November 27, 2023
The Stamford Board of Education just had a heated debate over what “educational equity” means.
On one side of the debate is BOE Policy Committee Chair Becky Hamman who is concerned about lowering standards in Stamford schools through practices like cancelling midterms and finals, eliminating “tracking”, making the lowest grade a 50 instead of a 0 (also known as “grading for equity”), and removing chronic lateness and absenteeism as reasons for failing classes.
Hamman detailed a long list of issues in the district that she says result from a one-sided ideological agenda that has been promoted. It’s led to lawsuits, issues with new curriculum getting implemented, inconsistent follow-through on school improvement plans, and declining achievement scores.
She argued for policy changes to add the term “accountability” and include the goal of "helping all students attain or exceed academic standards” for instance.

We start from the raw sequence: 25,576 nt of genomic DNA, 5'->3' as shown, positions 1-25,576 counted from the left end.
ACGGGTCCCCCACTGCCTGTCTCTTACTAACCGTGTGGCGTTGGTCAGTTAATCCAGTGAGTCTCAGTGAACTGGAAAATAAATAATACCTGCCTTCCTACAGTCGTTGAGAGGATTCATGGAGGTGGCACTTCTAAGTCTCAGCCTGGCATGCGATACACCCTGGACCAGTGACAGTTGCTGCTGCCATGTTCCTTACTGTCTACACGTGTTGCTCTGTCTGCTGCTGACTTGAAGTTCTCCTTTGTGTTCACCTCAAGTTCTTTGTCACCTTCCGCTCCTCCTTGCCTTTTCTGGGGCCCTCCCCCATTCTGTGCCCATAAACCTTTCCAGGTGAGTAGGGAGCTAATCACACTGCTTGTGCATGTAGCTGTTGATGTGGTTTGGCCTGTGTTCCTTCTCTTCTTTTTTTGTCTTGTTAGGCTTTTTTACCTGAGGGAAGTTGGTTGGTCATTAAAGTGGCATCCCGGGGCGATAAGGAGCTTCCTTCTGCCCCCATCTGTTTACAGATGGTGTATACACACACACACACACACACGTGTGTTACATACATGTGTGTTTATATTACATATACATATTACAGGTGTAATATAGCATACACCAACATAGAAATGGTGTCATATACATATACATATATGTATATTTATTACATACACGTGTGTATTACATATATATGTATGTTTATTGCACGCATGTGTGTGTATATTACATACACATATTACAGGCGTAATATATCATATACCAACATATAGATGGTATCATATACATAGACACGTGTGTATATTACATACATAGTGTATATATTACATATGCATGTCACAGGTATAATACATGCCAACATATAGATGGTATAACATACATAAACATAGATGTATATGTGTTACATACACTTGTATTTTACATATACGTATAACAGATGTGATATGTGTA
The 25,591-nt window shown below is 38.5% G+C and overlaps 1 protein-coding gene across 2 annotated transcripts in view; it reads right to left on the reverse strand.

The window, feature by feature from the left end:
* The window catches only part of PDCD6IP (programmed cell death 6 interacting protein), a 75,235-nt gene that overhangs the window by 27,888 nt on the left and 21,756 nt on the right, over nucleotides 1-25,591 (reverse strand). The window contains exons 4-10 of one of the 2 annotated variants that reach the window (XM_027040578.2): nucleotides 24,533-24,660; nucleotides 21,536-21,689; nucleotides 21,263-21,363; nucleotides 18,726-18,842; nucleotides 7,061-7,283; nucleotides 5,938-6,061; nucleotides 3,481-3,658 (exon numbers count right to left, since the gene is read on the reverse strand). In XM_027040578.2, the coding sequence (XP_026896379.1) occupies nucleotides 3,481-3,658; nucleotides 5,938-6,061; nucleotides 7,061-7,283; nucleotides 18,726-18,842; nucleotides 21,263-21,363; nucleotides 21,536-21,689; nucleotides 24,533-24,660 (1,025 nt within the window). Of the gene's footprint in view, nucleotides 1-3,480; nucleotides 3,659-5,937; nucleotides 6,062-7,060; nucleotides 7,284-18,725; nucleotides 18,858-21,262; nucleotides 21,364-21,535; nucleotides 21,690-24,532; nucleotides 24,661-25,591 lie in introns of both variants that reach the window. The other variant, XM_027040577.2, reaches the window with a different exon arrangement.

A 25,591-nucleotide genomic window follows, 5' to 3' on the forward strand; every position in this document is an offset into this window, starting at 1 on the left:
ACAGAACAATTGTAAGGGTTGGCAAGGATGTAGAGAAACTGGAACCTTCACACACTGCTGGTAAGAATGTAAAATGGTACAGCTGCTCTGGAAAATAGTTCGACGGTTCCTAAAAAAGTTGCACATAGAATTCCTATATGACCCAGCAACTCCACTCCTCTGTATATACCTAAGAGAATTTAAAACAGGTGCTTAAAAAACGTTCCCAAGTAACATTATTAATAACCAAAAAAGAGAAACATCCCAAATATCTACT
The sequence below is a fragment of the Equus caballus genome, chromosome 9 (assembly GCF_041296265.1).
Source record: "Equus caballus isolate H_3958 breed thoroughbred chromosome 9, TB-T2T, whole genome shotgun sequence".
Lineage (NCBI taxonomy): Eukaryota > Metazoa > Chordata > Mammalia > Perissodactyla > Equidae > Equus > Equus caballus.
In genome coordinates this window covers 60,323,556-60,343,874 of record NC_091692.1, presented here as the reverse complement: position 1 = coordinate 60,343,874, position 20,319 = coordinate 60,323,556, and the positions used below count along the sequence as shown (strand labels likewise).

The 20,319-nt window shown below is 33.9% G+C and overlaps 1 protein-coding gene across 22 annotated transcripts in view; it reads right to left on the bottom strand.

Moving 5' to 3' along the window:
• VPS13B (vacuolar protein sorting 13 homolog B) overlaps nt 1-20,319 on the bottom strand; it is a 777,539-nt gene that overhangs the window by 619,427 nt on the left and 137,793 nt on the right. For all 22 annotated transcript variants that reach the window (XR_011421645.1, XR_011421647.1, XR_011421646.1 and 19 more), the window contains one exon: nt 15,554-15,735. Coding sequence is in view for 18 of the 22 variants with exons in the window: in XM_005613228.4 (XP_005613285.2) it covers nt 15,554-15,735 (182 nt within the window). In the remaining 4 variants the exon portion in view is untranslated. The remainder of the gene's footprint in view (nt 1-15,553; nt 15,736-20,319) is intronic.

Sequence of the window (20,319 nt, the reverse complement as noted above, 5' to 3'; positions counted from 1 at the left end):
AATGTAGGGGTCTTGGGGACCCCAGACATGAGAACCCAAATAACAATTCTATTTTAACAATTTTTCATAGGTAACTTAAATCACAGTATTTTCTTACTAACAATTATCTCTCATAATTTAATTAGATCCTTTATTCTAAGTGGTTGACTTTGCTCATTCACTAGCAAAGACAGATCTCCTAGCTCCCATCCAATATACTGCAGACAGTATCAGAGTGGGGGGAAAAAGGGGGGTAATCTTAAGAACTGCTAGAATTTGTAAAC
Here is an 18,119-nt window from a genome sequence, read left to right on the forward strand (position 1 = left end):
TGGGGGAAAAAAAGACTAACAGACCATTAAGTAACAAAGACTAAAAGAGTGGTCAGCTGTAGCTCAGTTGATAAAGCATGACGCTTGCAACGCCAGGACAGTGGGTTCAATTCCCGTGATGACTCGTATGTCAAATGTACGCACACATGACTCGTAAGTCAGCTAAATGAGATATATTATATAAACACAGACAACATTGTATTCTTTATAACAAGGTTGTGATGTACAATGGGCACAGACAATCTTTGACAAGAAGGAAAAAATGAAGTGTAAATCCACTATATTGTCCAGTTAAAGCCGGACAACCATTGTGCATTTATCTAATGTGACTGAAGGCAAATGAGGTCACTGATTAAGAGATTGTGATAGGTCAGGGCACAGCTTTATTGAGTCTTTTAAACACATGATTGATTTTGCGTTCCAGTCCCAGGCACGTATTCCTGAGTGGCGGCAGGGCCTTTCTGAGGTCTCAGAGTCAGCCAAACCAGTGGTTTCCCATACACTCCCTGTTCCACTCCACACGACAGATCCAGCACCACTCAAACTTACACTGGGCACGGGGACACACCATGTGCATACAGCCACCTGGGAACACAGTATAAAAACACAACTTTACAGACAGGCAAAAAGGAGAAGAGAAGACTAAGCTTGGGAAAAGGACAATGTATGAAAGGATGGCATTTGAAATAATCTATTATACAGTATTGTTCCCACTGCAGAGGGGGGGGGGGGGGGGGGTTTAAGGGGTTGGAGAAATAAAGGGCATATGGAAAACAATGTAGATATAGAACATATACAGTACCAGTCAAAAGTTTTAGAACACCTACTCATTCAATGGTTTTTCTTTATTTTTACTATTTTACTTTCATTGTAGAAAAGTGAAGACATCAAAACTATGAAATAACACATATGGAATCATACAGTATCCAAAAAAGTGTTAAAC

BOE member Jackie Pioli challenged Hamman’s assertion that the district was lowering standards, and said that it was just Hamman’s “opinion” because she didn’t agree with the two-year-old policy.
Of course, most reasonable people understand that the concerns outlined by Hamman do, in fact, lower the standards in the district.
Another BOE member, Versha Munshi-South, argued that, “an equity and diversity policy is not about eliminating rigor,” even though eliminating midterms and finals is pretty much the definition of eliminating rigor.
Stamford Superintendent Tamu Lucero thought the equity policy did not need to be revised.
The Committee decided to take no action after Hamman’s challenge.
Other Connecticut districts with equity policies should be paying close attention to what’s going on in Stamford… or else you might end up in a similar situation, with grading for equity and/or other plans to lower the bar.